AIDS 2010 Update: Whole of Society Health Systems Approach to Addressing HIV in Haiti

AIDS 2010 Update: Whole of Society Health Systems Approach to Addressing HIV in Haiti

As we have heard, Haiti is the poorest country in Western Hemisphere and has some of the worst health statistics. Many things did not work well before the earthquake and the recovery effort has not progressed as many had hoped.

There is a perception among some, though, that nothing was working before the January 12th earthquake and that nothing has happened since.

Certainly in the health sector, and specifically in AIDS, this perception is simply wrong. The earthquake has been devastating for Haiti and its people, but in the health sector there were many good things going on before the earthquake and some real strengths to build upon. The government of Haiti, at both the national and department level, has been playing a strong leadership role.

MSH first began working in Haiti over 30 years ago. Over the last decade our nearly all-Haitian staff has worked intensively to develop leadership, management, planning, and service delivery skills within the Ministry of Health and Population, nationally and at the departmental and local levels. We also work to strengthen over two dozen service delivery NGOs.

Our team has taken “whole of society” perspective toward health systems strengthening – drawing on the unique strengths and contributions of the public sector, civil society, and the private sector. This has involved a two-pronged approach:

  • Working to build government capacity from the national level to the departmental and local level
  • Working at the service delivery level with both government and NGO service providers.

By the end of 2009, this collaboration included a network of 73 government health facilities, 74 NGO health facilities, and roughly 4000 community health agents. Together they provided access to primary healthcare for nearly 4 million Haitians across Haiti’s 10 local departments. Working through a system of performance-based agreements, these facilities achieved significant improvements in maternal and child health, family planning, tuberculosis, and expansion of AIDS-related services.

Before the earthquake, this network :

  • Trained and supported over 4,000 traditional birth attendants, who integrated AIDS and maternal health. They helped to substantially increase antenatal visits, ensured that nearly 50,000 pregnant women were tested for HIV, and saw over half of these testing positive through the entire course of PMTCT treatment.
  • A steady increase in provision of antiretroviral treatment and palliative care to People Living with HIV & AIDS.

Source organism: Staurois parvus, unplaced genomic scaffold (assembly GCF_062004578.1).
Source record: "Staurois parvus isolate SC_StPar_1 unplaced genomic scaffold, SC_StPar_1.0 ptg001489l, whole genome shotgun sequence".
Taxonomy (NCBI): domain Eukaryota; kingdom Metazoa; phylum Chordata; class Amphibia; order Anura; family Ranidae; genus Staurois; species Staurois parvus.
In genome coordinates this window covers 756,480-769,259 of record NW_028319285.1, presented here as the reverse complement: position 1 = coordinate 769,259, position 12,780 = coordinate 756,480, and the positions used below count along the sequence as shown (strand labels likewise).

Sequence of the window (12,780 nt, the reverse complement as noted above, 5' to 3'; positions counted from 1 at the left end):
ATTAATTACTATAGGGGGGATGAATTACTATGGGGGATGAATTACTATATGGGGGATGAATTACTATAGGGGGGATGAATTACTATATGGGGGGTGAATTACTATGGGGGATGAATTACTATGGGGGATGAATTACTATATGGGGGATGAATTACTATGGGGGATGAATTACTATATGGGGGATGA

• Finally, a leadership development program in Cité Soleil – considered by many to be the poorest and most dangerous slum in the Western Hemisphere – to empower youth sensitize young people about HIV/AIDS prevention through inspiration, motivation and mobilization.

Ernancy Bien-Aimé from the Bois-Neuf zone of Cité Soleil is one of a dozen youth who completed the leadership development program. She and her fellow youth have trained 4,550 youth with HIV/AIDS prevention messages-four times their targeted goal.

After the earthquake,

  • Within 48 hours, the team that manages the supply chain cycle for PEPFAR provided ARVs and other supplies had assessed the warehouse, reorganized supplies, and began shipments of emergency medicines and supplies to 3 dozen hospitals and other health facilities in Port-au-Prince.
  • Another program distributed over 1.2 million condoms in the first month post-earthquake and by May 2010, had more than doubled monthly condom distribution.
  • 80% of Haitian women delivery at home. By working effectively through a combination of community health workers and traditional birth attendants, our service delivery partners have moved Prevention of Mother to Child Transmission (PMTCT) into the community and taken it into homes. Community-based PMTCT has increased both enrollment rates and completion rates. Despite the earthquake, during the six month period Oct’09 to Mar’10, 69% of women enrolled in PMTCT completed the program.

With respect to earthquake recovery, the Ministry of Health and Population has used planning skills developed over the last several years and tested in previous natural disasters to prepare an interim health plan for post-earthquake recovery and a specific interim plan for HIV&AIDS.

In-line with the Ministry’s decentralization process, which MSH has supported, all 10 departments now have their own detailed health plan, which includes HIV is one of its key elements. For this last component, some activities are moving toward implementation, but many are not.

Much has been achieved in Haiti for health and AIDS, both before and after the earthquake, but much more must be done, and much faster. Fortunately we have a lot of very bright, experienced, dedicated Haitian colleagues who are determined to build back better their country’s health system.

We know that Haitians want a strong health system, based on universal access to quality services as a human right – a health system that works across all levels from the household to the community, to the health facility, to national authorities.

Success will depend on three things:

  1.  More health workers. Haiti needs the appropriate level of health care providers – from the Diaspora, thru community health training.
  2. Accountability for results through performance-based contracts and program management.
  3.  Strong leadership & governance – in government, in youth, and in all health partners.

Today, I presented these remarks at a press conference with Paul Farmer of Partners in Health, and Bill Pape of GHESKIO at the International AIDS Conference in Vienna.

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